July 12th, 2006


More on women / feminism in the Jewish community

Sorry if you're bored with this topic, by the way; I'm working through stuff.

So there were some visitors in synagogue this shabbat. (It's quite gratifying that I'm getting to the point where I can spot visitors as opposed to regulars I don't recognize.) Anyway, the male half of the couple asked me if I was the only woman in the community to wear a tallit. I told him that there are a handful of us, and also mentioned that there are semi-regular "egalitarian" services where women's participation is positively encouraged and that a lot more tallit-wearing women show up at those. He said something about a lot changing in 50 years but I couldn't tell whether he was being approving or critical. I didn't bother getting into an argument about whether this is actually an innovation, anyway.

It turned out that the person I'd been speaking to is rather a famous rabbi. So famous in fact that I had previously assumed (in a vague, non-specific sort of way) he was dead, as he is mentioned so much in historical accounts. And as he was leaving he said to me: Keep flying the feminist flag with your tallit! I said that it wasn't a feminist tallit, but in the conciliatory manner one uses for contradicting strangers.

I am sure the rabbi meant well (and now I know who he is I'm fairly sure he is pro egalitarianism). And no, I don't think it's insulting to be thought a feminist. It's just annoying that people should make a whole string of assumptions about my politics because of something I do for religious reasons, not gender political reasons.

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Is that "flying a feminist flag"? I don't see it as such. I don't put gender politics above religion; in this particular case, I think the differentiation between men and women is not justified and that's why I ignore it. But I don't have a problem in principle with men having different ritual roles from women. (And now that I'm a bit more mature I don't think anyone who comes to a different conclusion from me on this issue is old-fashioned or sexist, either.)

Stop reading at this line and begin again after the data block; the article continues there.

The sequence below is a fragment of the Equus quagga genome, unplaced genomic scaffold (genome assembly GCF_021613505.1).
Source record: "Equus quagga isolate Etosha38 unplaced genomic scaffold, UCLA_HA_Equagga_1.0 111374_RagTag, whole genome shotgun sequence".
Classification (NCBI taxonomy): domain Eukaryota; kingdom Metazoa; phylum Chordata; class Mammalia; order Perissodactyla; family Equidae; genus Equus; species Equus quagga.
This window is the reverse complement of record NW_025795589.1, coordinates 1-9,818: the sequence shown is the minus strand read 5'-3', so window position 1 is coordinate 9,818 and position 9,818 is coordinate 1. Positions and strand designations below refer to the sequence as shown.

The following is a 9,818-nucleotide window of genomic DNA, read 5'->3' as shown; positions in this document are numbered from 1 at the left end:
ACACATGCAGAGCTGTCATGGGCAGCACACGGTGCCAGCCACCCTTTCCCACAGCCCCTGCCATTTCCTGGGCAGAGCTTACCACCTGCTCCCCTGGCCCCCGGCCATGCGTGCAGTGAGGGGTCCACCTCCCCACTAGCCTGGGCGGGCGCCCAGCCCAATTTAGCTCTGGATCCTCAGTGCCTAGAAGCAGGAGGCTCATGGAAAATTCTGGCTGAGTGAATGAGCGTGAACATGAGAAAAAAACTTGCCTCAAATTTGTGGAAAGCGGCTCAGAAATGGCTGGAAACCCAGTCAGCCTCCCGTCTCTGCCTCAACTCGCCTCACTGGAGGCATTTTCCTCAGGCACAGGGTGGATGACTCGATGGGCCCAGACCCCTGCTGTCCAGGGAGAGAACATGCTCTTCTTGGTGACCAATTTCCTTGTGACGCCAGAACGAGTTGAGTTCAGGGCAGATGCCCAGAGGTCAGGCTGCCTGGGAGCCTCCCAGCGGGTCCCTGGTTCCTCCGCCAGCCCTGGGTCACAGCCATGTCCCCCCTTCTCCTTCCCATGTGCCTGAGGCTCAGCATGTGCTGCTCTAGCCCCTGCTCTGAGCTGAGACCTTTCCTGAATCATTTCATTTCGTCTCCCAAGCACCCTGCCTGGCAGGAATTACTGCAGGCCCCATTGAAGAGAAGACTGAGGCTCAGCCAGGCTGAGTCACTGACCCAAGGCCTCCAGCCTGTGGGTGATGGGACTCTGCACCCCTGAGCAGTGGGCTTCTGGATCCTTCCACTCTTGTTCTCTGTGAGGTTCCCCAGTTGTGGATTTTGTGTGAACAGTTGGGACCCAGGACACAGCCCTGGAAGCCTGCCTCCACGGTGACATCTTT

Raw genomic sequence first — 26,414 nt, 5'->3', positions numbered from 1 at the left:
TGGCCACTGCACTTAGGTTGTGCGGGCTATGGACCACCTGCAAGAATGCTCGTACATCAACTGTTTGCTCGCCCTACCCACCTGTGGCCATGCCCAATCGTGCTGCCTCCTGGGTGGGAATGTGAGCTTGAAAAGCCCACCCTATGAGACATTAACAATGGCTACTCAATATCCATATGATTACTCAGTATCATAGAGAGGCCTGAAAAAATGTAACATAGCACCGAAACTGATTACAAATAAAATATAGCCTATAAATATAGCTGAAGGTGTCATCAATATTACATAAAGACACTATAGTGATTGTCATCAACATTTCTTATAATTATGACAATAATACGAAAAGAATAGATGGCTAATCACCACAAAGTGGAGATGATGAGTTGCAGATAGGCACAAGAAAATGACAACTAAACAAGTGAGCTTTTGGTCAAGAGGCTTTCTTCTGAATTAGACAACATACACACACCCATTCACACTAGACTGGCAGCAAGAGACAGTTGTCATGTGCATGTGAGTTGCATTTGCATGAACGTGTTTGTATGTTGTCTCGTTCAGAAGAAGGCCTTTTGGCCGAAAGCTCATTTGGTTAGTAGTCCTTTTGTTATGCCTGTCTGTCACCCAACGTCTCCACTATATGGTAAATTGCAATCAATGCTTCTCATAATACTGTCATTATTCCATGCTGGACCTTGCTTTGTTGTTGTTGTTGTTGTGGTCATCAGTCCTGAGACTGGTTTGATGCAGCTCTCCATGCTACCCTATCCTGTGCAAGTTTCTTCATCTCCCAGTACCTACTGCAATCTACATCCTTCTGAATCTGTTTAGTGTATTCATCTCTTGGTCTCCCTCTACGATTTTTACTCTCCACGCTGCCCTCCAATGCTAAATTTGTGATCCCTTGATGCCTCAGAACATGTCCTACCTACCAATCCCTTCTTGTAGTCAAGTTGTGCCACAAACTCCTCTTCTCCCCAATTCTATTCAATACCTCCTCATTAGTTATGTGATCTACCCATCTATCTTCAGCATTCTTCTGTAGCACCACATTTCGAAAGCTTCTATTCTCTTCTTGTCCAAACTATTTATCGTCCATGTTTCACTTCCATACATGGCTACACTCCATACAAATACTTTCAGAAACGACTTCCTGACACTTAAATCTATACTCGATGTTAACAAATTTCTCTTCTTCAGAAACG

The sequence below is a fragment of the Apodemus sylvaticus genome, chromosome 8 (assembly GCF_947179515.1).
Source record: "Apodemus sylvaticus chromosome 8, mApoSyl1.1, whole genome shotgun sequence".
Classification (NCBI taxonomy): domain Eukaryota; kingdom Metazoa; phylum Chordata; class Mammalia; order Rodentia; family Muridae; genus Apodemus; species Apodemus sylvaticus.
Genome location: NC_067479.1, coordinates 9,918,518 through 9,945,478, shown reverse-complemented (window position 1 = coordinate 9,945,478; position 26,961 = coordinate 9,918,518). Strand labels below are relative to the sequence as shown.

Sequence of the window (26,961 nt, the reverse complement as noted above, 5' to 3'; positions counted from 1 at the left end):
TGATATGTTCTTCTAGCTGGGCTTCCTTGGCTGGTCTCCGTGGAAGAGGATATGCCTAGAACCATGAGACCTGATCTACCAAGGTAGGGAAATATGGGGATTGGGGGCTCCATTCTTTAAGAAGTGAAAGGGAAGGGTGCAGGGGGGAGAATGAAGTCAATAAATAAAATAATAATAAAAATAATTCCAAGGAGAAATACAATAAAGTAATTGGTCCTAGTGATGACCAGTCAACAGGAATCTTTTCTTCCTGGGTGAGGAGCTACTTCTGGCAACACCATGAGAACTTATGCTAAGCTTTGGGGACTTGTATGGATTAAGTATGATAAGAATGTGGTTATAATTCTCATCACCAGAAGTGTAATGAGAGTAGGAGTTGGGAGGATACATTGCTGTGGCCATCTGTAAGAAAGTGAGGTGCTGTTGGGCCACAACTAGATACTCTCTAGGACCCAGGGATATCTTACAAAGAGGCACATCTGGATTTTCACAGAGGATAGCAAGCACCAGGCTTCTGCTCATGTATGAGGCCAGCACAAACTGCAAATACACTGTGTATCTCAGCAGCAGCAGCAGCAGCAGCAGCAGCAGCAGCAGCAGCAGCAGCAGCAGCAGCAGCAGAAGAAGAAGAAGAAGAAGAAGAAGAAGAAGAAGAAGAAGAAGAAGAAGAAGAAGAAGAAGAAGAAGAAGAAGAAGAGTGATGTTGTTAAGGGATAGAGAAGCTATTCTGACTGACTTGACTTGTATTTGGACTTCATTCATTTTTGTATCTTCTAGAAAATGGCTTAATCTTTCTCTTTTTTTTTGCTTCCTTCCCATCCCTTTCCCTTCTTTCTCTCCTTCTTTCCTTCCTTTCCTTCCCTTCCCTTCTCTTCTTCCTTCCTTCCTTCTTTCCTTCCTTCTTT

Words that might need explaining: tallit is the Jewish ritual garment, often described as a prayer shawl, usually white with black or blue stripes, and where the important part is fringes at the corners tied with knots in a specific pattern. Tallissim is the plural that comes most naturally to me; it's sort of Yinglish though and probably not a "real" word.
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My books are here! Yay yay yay yay! *dances around bouncing madly*

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In other stuff news, I decided that I need a stereo of some sort, primarily because I still have some of my music collection on tapes. My requirements were that I wanted something that would play tapes as well as CDs and radio, and relatively small and portable and not unreasonably expensive. That would have been pretty simple 10 years ago, but it's getting harder to find anything that includes a tape recorder! The high-end machines usually do, but I'm not really prepared to spend several hundred pounds on a stereo. But it seems a lot of small, entry-level stereos are selling themselves on being able to read mp3s and recordable CDs, which I don't care about (I have my computer for that!), and don't have cassette ability at all.

I shopped around for a bit and settled on this baby music centre from Denver. However, when I went to the electronics store I discovered that they had discontinued this model. It has been replaced with a fairly similar model, but the newer version is IMO uglier and the tape player is really awkward to use. So I decided to try my luck and smiled sweetly at the sales assistant and asked him if I buy the display model. Since clearly the shop had no use for a display model of a machine they're not selling any more.

To my surprise, this approach worked; the guy agreed to sell me the display model for a greatly reduced price. So I got the stereo I was intending to buy for 400 SEK for 150 instead, which equates to slightly over £10. OK, it doesn't have a remote and I didn't get a box to carry it home in. But I'm pretty pleased with myself.

My life is going to be so much better with plenty of books to read, and all my music available, and all the little silly things that make home feel like home!
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